How To: Remove Caulk
Though removing caulk isn't complicated, it can be tedious. But with the right tools and a bit of planning, you can minimize the hassle and get the job done right, quickly.
Though caulk often lasts for years, it doesn’t stick around forever. If yours has become discolored, has developed cracks, or has begun to separate, it’s time for a new application. Before you can lay down a new bead, however, you must get rid of the caulk that’s already in place. Though it’s not overwhelmingly difficult to remove caulk, the job can be tedious. In any case, it’s best to know what type of sealant you’re dealing with. So before doing anything else, inspect the caulk to determine whether it’s silicone- or water-based. While silicone-based caulk is rubbery and somewhat stretchable, the water-based stuff is considerably harder and tends to chip away. Some caulk removers work on both types; others only work with one or the other. Avoid a return trip to the store and be mindful of what you’re purchasing.
Having properly ventilated the work area, be sure to follow any other safety tips specified in the printed instructions for your chosen caulk remover. (Goo-Gone makes a popular, multi-purpose variety that you can order from Amazon.) Once ready, proceed to apply the product to the caulk you wish to remove, and then—wait. The caulk remover, rather than making the sealant magically disappear, simply softens it. In most cases, the longer you let the chemical remover sit, the softer and more pliable the caulk becomes. Allow at least four hours. Note that a typical bottle of caulk remover usually covers about 20 or 30 linear feet of caulk.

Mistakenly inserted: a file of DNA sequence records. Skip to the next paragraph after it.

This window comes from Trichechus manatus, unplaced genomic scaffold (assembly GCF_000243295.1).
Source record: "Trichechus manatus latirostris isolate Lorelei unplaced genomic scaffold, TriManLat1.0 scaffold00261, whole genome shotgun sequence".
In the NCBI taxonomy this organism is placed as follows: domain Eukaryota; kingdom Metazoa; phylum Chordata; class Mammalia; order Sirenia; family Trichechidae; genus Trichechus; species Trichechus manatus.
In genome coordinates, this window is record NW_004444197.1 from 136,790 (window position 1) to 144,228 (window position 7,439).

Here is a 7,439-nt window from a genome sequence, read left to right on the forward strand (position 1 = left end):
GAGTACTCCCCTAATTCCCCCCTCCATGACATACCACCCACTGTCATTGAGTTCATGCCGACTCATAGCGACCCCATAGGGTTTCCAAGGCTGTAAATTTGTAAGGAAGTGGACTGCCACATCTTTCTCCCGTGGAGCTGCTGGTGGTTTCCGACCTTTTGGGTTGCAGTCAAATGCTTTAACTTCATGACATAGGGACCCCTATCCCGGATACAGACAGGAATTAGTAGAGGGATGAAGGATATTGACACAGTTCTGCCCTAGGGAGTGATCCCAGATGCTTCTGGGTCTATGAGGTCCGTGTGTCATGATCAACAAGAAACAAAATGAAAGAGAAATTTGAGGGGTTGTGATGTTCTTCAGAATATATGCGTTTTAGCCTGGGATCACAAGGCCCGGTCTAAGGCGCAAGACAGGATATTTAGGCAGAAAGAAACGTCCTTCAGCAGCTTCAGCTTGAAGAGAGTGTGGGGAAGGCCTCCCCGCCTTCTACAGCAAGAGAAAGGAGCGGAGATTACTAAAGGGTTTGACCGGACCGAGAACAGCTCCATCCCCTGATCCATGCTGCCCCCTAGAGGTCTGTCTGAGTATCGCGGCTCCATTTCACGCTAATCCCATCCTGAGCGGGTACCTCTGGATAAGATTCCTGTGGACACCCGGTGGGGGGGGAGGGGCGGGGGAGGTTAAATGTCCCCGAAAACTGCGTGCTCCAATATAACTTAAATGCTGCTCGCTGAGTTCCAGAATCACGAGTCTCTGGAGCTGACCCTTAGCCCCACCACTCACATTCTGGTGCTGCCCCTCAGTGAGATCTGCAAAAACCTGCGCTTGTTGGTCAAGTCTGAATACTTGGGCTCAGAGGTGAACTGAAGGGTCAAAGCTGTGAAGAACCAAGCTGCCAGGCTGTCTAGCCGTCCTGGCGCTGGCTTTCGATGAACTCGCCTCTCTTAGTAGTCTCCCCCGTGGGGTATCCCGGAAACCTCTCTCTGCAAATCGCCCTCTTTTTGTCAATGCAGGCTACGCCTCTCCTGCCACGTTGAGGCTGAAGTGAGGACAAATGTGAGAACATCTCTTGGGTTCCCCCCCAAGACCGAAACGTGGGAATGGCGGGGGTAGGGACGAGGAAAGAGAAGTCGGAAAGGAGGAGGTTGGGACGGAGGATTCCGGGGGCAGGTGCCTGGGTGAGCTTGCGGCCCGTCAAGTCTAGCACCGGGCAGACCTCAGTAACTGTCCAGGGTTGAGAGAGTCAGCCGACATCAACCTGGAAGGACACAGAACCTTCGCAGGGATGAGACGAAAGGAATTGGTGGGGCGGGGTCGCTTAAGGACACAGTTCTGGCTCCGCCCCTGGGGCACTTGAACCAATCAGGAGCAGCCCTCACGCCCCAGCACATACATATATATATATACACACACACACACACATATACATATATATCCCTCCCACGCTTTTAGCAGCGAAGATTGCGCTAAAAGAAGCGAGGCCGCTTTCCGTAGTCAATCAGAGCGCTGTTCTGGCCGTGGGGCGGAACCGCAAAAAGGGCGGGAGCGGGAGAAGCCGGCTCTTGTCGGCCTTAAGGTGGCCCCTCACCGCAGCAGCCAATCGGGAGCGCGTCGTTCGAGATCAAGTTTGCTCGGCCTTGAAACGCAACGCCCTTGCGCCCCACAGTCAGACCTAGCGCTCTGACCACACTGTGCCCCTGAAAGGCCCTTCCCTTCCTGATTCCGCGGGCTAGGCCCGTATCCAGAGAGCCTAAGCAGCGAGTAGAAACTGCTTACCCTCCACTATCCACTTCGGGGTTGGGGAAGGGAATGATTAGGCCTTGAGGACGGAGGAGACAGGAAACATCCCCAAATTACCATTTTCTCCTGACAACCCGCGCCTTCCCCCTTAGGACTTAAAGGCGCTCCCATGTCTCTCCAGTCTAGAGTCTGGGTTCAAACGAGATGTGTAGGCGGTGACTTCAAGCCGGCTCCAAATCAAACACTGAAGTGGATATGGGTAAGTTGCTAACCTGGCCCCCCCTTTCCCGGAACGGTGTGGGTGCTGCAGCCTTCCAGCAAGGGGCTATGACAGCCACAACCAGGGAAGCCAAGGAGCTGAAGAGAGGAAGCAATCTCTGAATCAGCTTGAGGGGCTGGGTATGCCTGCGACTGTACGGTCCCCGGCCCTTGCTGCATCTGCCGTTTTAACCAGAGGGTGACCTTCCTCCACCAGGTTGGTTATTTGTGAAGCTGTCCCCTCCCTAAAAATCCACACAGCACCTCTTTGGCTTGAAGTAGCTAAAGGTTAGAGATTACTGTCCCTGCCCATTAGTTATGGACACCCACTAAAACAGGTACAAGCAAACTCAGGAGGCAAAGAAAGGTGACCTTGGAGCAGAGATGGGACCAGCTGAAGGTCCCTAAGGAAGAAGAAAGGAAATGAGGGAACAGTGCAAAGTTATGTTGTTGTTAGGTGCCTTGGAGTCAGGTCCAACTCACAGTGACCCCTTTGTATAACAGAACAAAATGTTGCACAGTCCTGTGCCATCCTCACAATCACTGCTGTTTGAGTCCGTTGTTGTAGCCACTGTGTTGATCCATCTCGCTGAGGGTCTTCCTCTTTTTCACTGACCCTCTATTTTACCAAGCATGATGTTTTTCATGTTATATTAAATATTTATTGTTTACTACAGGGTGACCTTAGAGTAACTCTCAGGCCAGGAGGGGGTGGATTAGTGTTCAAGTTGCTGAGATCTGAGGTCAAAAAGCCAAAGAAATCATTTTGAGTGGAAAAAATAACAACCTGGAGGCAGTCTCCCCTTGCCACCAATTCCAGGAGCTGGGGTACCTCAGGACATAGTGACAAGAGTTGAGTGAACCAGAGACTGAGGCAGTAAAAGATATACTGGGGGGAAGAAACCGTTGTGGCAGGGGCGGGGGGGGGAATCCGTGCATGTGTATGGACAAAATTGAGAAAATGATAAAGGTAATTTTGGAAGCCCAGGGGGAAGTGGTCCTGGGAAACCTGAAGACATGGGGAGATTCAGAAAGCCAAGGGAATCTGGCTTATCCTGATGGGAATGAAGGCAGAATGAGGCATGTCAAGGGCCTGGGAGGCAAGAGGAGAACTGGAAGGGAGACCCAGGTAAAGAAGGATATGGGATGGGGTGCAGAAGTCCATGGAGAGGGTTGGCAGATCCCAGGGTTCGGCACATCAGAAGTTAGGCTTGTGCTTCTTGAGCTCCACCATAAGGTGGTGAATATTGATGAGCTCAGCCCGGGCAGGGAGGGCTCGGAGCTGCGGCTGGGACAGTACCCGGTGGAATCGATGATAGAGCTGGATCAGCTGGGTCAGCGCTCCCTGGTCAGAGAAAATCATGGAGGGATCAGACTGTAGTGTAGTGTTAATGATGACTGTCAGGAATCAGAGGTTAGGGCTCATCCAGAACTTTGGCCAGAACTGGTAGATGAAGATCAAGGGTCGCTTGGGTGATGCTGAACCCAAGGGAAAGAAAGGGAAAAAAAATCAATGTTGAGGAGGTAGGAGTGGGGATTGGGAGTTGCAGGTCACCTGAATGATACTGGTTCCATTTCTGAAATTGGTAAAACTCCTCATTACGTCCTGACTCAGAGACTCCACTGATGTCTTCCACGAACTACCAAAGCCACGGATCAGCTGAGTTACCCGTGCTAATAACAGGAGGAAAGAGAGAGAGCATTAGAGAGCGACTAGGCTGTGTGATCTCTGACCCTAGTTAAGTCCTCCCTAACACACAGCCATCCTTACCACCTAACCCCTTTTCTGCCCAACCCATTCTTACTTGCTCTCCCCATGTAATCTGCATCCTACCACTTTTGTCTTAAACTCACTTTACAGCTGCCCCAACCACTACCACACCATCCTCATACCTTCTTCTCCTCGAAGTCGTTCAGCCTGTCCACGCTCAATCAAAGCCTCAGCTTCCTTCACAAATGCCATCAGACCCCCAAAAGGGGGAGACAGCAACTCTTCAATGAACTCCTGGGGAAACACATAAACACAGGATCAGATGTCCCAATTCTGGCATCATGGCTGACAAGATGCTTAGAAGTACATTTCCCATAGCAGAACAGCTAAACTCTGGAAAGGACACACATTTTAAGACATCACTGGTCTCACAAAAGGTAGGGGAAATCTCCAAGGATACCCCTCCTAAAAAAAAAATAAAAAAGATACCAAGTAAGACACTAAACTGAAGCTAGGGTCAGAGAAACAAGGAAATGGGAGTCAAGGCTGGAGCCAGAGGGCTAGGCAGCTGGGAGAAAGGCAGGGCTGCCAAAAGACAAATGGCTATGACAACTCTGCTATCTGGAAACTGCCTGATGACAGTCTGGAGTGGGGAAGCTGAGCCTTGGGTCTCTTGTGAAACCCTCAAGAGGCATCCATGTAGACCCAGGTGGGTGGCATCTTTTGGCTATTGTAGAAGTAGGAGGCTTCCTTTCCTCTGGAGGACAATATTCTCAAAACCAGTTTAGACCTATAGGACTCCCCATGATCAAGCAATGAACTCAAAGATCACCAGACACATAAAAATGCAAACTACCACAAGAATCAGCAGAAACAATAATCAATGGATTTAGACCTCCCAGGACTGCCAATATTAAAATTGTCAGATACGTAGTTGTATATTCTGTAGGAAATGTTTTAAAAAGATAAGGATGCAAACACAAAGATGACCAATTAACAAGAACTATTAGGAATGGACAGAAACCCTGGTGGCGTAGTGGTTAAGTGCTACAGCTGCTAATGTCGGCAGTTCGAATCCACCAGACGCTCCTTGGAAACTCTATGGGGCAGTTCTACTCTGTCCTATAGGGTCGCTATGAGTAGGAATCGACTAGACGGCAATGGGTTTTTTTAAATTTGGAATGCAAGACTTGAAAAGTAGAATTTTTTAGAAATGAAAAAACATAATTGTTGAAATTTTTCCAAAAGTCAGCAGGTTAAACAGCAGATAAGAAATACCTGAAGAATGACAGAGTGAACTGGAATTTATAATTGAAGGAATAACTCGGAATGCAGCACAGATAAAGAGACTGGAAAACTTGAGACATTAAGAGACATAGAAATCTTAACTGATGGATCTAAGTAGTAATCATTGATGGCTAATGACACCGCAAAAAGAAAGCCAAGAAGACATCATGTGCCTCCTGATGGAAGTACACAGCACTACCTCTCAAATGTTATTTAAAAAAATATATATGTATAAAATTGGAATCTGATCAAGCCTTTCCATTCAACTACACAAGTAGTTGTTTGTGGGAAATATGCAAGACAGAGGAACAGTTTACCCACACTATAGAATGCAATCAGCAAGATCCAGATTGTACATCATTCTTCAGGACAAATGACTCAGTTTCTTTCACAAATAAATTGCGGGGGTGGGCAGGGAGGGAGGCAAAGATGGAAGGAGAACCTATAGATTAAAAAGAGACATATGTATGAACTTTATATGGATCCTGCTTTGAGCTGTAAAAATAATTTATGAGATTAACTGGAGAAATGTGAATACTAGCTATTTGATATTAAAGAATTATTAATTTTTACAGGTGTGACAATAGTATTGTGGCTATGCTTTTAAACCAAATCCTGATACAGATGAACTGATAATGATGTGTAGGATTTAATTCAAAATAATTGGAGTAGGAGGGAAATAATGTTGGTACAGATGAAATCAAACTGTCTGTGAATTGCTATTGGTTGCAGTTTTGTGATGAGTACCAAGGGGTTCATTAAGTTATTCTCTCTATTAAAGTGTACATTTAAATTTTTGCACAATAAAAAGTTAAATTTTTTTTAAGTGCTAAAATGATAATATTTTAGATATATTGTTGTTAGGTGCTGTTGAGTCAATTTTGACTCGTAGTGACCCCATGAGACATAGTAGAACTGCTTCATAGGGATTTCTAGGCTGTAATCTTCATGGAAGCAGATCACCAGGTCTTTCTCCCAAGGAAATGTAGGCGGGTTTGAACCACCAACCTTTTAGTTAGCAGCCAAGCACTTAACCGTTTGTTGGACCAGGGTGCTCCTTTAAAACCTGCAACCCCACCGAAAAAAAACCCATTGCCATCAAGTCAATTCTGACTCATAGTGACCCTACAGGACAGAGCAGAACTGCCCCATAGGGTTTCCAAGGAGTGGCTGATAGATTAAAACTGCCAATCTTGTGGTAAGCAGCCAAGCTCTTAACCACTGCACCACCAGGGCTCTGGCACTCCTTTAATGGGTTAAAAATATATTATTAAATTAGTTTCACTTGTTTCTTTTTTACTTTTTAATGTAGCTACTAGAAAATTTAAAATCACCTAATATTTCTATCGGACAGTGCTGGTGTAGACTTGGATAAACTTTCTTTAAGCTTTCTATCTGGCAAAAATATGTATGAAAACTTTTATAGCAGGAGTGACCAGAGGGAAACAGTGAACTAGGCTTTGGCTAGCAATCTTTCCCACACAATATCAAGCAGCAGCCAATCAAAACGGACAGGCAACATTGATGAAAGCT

With the caulk now soft, address it either with a caulk remover tool (view example on Amazon) or a simple utility knife. Be careful with the latter, as there’s a danger of scraping the material on either side of the caulk bead. If the remover did its job, the caulk ought to come off rather easily. For any lingering residue, particularly in crevices, use a toothbrush or putty knife.
Sometimes those last vestiges of caulk can be remarkably stubborn. If you’re up against some caulk that won’t quit, one option is to cover the leftover caulk with alcohol-soaked rags, leaving them in place for a couple of days. Want a more direct method? Use either a heat gun or a hair dryer. With either, take care not to overheat the adjacent material (plastic, in particular, can be vulnerable to high temperatures). The leftover caulk, exposed to heat, finally ought to soften to the point where you can remove it with a removal tool, razor, brush or putty knife.
Finish the job by cleaning the surface where the caulk used to sit. Here, there may be a buildup of mildew and soap scum. To treat the mildew, apply water-diluted bleach with a cotton cloth. For soap scum, use the same technique but instead of bleach, opt for a homemade shower cleaner (a vinegar-and-water mixture usually does the trick).
With the right materials, a modest amount of know-how, and, yes, some luck, the process of removing caulk can be pretty painless. In home improvement, as in life, patience is a virtue. Take your time to get the job done right.